| supervisor   | supervisor   | <table warehouse.addresses> | SELECT     |
| supervisor   | supervisor   | <table warehouse.orders>    | MODIFY     |

Likewise, we can ask which roles Pam has been assigned.

| role         | super | login | options |
| office_admin | False | False | {}      |
| pam          | False | True  | {}      |
| supervisor   | False | False | {}      |

Inheritance and Hierarchies

As you can see, roles inherit the permissions of any other roles that they are granted. In the example above, the hierarchy of roles is extremely simple, but that need not be the case. It is perfectly possible to construct a much deeper structure, meaning admins can make permissions as fine grained as necessary without incurring a huge administrative burden. One last thing to note regarding inheritance, whilst permissions and superuser status are inherited, the LOGIN attribute is not. In order for database users to identify as a particular role at login, that role must have its LOGIN attribute set to true, this prevents users inadvertently logging in under the identity of a group, like supervisor.

Automatic Granting of Permissions

Another interesting aspect to this is that the creator of a role (the role the database user who issues the CREATE ROLE statement is logged in as), is automatically granted permissions on it. This enables users with role-creation privileges to also manage the roles they create, allowing them to ALTER, DROP, GRANT and REVOKE them. This automatic granting of 'ownership' permissions isn't limited to roles either, it also applies to database objects such as keyspaces, tables (and soon to user defined functions). This largely removes the requirement to have any active superuser roles, which reduces the risk of privilege escalation. See CASSANDRA-7216 and CASSANDRA-8650 for full details.

Under the Hood

At the implementation level, one aspect of this rework is to clarify the responsibilities of the various components. For instance, the methods handling user management have been moved from IAuthenticator to the new IRoleManager interface, leaving IAuthenticator implementations responsible purely for validation of credentials supplied during login. A nice side effect of this is that where an external authentication mechanism is used, we no longer have the requirement to create and manage users/roles directly in Cassandra as well as in the external system. By providing a custom IRoleManager implementation, user management and authentication can be completely delegated.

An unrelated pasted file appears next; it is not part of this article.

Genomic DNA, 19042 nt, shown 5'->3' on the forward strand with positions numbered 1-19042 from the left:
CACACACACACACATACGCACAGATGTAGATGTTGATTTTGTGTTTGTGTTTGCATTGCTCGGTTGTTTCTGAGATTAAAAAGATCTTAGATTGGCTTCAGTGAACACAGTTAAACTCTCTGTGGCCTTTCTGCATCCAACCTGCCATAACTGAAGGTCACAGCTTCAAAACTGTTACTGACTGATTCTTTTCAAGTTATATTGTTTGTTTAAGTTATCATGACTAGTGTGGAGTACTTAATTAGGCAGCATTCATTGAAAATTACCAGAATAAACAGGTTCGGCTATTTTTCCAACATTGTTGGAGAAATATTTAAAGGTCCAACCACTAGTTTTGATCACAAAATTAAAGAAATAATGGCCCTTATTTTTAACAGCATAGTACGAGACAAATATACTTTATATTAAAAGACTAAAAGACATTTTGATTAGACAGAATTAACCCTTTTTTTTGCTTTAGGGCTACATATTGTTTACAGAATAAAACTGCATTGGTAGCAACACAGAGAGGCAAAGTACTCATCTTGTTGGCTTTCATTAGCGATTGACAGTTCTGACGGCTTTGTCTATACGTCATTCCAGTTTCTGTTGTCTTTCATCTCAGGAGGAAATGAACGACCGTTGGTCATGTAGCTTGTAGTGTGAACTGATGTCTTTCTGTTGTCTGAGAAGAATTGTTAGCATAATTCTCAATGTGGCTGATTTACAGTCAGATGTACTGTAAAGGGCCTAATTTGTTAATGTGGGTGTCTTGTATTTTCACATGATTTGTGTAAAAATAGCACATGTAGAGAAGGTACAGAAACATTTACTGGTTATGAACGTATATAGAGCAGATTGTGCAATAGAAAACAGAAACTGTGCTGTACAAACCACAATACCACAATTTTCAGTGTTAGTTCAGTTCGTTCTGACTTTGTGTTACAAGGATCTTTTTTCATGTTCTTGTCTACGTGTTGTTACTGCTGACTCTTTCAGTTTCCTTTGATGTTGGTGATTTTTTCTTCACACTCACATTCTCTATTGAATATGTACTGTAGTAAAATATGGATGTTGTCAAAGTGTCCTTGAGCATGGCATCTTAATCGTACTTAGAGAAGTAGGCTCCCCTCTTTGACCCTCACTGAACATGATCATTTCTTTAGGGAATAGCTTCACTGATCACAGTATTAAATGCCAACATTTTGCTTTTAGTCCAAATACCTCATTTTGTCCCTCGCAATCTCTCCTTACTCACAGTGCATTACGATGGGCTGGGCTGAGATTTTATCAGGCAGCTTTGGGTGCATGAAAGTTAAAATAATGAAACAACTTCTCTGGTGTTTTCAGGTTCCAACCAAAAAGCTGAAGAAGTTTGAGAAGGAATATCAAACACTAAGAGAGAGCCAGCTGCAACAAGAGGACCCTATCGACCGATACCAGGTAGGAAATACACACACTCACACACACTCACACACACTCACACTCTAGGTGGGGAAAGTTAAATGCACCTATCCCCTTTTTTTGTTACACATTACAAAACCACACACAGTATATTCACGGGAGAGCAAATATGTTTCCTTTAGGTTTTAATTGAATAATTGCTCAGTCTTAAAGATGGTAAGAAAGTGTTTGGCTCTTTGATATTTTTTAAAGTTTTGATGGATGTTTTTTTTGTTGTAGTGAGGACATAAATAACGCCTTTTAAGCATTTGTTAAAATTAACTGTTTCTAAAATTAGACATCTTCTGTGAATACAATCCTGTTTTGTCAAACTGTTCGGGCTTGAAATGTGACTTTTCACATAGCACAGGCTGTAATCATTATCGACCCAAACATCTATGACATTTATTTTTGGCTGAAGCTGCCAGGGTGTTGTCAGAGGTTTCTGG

Of course, these changes to the user management model do require implementers of custom auth providers to make some changes to their code, but these should be fairly limited and straightforward. Check out the changes to and as well as the new class in the 2.2 source tree for some pointers.


For systems already using the internal auth implementations, the process for converting existing data during a rolling upgrade is straightforward. As each node is restarted, it will attempt to convert any data in the legacy tables into the new schema. Until enough nodes to satisfy the replication strategy for the system_auth keyspace are upgraded and so have the new schema, this conversion will fail with the failure being reported in the system log. During the upgrade, Cassandra's internal auth classes will continue to use the legacy tables, so clients experience no disruption. Issuing DCL statements during an upgrade is not supported. Once all nodes are upgraded, an operator with superuser privileges should drop the legacy tables system_auth.userssystem_auth.credentials and system_auth.permissions. Doing so will prompt Cassandra to switch over to the new tables without requiring any further intervention.

A successful data conversion will report in system.log like so:

INFO  [OptionalTasks:1] - Converting legacy users
INFO  [OptionalTasks:1] - Completed conversion of legacy users
INFO  [OptionalTasks:1] - Migrating legacy credentials data to new system table
INFO  [OptionalTasks:1] - Completed conversion of legacy credentials
INFO  [OptionalTasks:1] - Converting legacy permissions data
INFO  [OptionalTasks:1] - Completed conversion of legacy permissions

While the legacy tables are present a restarted node will re-run the data conversion and report the outcome so that operators can verify that it is safe to drop them.

As I mentioned, this is just a part of a wider reworking of the auth subsystem in Cassandra planned for inclusion in the 2.2 release. You can check out more detail and follow progress in CASSANDRA-8394.